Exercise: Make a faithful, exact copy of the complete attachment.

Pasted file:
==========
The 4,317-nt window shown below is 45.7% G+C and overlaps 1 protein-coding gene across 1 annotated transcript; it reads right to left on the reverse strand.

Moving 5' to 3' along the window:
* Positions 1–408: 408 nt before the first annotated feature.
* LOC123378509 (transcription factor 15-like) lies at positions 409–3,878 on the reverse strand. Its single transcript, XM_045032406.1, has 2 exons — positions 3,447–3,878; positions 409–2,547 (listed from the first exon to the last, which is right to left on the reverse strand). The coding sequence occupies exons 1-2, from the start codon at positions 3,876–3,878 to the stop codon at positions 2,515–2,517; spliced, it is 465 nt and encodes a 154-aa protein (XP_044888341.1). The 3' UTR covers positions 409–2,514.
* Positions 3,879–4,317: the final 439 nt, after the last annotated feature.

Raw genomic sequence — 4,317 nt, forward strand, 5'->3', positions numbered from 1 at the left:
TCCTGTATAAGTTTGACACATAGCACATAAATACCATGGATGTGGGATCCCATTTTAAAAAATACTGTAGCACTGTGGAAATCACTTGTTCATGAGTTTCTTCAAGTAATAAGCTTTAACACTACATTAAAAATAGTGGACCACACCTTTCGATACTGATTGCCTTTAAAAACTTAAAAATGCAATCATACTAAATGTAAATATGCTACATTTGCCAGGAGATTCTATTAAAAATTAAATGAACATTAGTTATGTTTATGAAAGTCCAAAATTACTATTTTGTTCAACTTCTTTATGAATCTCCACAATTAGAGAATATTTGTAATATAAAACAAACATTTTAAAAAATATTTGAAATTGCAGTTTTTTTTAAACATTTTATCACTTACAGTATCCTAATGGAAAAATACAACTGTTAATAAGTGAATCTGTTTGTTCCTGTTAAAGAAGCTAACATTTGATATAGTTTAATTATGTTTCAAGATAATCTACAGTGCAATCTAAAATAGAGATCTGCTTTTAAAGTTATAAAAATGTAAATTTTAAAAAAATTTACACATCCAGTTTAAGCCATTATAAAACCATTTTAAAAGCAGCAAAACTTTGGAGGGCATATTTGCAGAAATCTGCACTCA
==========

The 4,317-nt window shown below is 45.7% G+C and overlaps 1 protein-coding gene across 1 annotated transcript; it reads right to left on the reverse strand.

Moving 5' to 3' along the window:
* Positions 1–408: 408 nt before the first annotated feature.
* LOC123378509 (transcription factor 15-like) lies at positions 409–3,878 on the reverse strand. Its single transcript, XM_045032406.1, has 2 exons — positions 3,447–3,878; positions 409–2,547 (listed from the first exon to the last, which is right to left on the reverse strand). The coding sequence occupies exons 1-2, from the start codon at positions 3,876–3,878 to the stop codon at positions 2,515–2,517; spliced, it is 465 nt and encodes a 154-aa protein (XP_044888341.1). The 3' UTR covers positions 409–2,514.
* Positions 3,879–4,317: the final 439 nt, after the last annotated feature.

Raw genomic sequence — 4,317 nt, forward strand, 5'->3', positions numbered from 1 at the left:
TCCTGTATAAGTTTGACACATAGCACATAAATACCATGGATGTGGGATCCCATTTTAAAAAATACTGTAGCACTGTGGAAATCACTTGTTCATGAGTTTCTTCAAGTAATAAGCTTTAACACTACATTAAAAATAGTGGACCACACCTTTCGATACTGATTGCCTTTAAAAACTTAAAAATGCAATCATACTAAATGTAAATATGCTACATTTGCCAGGAGATTCTATTAAAAATTAAATGAACATTAGTTATGTTTATGAAAGTCCAAAATTACTATTTTGTTCAACTTCTTTATGAATCTCCACAATTAGAGAATATTTGTAATATAAAACAAACATTTTAAAAAATATTTGAAATTGCAGTTTTTTTTAAACATTTTATCACTTACAGTATCCTAATGGAAAAATACAACTGTTAATAAGTGAATCTGTTTGTTCCTGTTAAAGAAGCTAACATTTGATATAGTTTAATTATGTTTCAAGATAATCTACAGTGCAATCTAAAATAGAGATCTGCTTTTAAAGTTATAAAAATGTAAATTTTAAAAAAATTTACACATCCAGTTTAAGCCATTATAAAACCATTTTAAAAGCAGCAAAACTTTGGAGGGCATATTTGCAGAAATCTGCACTCA